May 1, 2012
Japan and other Asian countries have diets based on rice. Everyone knows that. But what foreigners don't realize is just how much land is reserved for one monoculture and the impact this has. For example, the month of June is Japan's rainy season. On a previous visit to Japan we left Japan towards the end of May and there was extensive fog over the countryside near Narita airport. The countryside was composed of vast expanses of rice fields. No wonder June is the rainy season. Simultaneously it is not unusual for the temperature to drop as the rice fields are flooded.
In early April they begin cultivating the rice fields with tractor attachments that operate like large Canadian rototillers. The edges of the rice fields (tanbo) are re-edged to form a relatively hard impervious clay barrier. The fields are very level to provide consistent water depths for the little rice seedlings. In countries that are not level this necessarily produces terraced fields.
In more mountainous parts of Japan there may be reservoirs of water at higher elevations from which canals allow water to flow into rice fields down below. Ibaraki is quite a flat prefecture so other means needed to be created. The nearby lake Kasumi-gaura was a brackish lake, but various initiatives have been desalinating the water. A extensive system of canals connects to the lake. In our area Inashiki, forty years ago a system of plastic underground pipes was installed. A number of pump houses near the canal area literally pump the water out of the canals and into the rice fields. While walking the dog, the thought has crossed my mind of turning off the taps that are on and turning on the taps that are off. But I value my life a little more than that. Apparently the 3/11 earthquake did significant damage to the plastic pipe system.
The fields have been flooding for the past week or more. Tractors continue cultivating the flooded fields sometimes with hilarious looking rear wheels consisting of the rubber tire and exterior to this are mounted paddle wheel like metal wheels to allow for traction in the mud as the tractors can sink up to their rear axles.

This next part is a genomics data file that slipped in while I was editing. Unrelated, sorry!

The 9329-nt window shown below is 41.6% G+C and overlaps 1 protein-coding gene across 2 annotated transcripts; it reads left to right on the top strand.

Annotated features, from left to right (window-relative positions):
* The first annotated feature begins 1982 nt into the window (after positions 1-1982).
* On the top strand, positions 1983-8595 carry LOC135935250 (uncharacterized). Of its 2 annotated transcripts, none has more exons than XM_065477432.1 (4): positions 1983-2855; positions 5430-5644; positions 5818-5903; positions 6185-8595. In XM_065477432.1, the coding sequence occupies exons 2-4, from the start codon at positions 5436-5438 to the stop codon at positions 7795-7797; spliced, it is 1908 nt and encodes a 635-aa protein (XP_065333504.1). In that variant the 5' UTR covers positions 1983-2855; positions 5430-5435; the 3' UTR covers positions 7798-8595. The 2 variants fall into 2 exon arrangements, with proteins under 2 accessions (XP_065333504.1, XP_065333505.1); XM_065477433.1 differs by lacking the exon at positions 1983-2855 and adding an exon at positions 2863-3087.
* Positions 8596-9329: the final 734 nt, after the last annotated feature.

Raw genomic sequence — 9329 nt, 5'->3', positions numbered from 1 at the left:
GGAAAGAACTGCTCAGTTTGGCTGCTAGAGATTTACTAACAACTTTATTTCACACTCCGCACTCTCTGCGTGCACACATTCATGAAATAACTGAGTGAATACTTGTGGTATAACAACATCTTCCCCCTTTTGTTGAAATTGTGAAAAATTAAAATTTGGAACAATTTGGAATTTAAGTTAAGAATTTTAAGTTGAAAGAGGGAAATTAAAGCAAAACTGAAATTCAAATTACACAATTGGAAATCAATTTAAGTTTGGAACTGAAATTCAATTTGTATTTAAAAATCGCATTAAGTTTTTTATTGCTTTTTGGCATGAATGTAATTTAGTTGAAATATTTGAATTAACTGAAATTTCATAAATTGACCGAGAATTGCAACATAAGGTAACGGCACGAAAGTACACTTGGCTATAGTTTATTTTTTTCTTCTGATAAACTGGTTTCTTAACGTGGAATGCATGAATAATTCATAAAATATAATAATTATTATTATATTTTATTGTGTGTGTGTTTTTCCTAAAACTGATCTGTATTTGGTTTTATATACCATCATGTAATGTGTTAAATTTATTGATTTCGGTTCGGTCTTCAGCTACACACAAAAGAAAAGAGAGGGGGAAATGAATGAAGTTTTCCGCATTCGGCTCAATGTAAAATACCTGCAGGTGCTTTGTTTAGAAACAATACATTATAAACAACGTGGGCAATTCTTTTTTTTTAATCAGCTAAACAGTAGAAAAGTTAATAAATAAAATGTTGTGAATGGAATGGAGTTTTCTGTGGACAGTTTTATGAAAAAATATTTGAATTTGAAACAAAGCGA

The extensive cultivation and the presence of water, I suspect, will help to control weeds. The water also provides homes and hunting grounds for many animals. Common birds are the snowy egret. There are small fish, insects, turtles, crayfish (which Muku the dog loves to hunt and eat carapace and all) and many many noisy frogs. Frogs are supposedly endangered due to a mutant fungus, but I see many small frogs in both the dry fields and the rice fields.
This week is golden week in Japan and many people either have the week off or have long weekends before and after a two day work week.
This last weekend was extremely busy as rice farmers took to the fields with their automated rice planters which plant little tufts of green seedling rice at very regular intervals and quite quickly. No, the day of people up to their knees in muck, bent over tucking in the rice are almost over, except for the corners that the machinery cannot reach. These planters are loaded with multiple plastic trays of seedlings and away they go. Just don't ask me exactly how they function and exactly what is going on under water.
Later in summer the water will be allowed to drain as the rice approaches maturity. Then harvesting and starvation is averted for another year. Many Japanese people eat white rice three times a day.
Another crop that is grown in water on a smaller scale is the lotus root (renkon). Previous years unused roots are separated and husband and wife wade in with hip waders and stick pieces of the rhizomes in the mud. Wonderful job - ha ha, but the two seem to be very nice people.
Please see photographs on Picasa at Water World.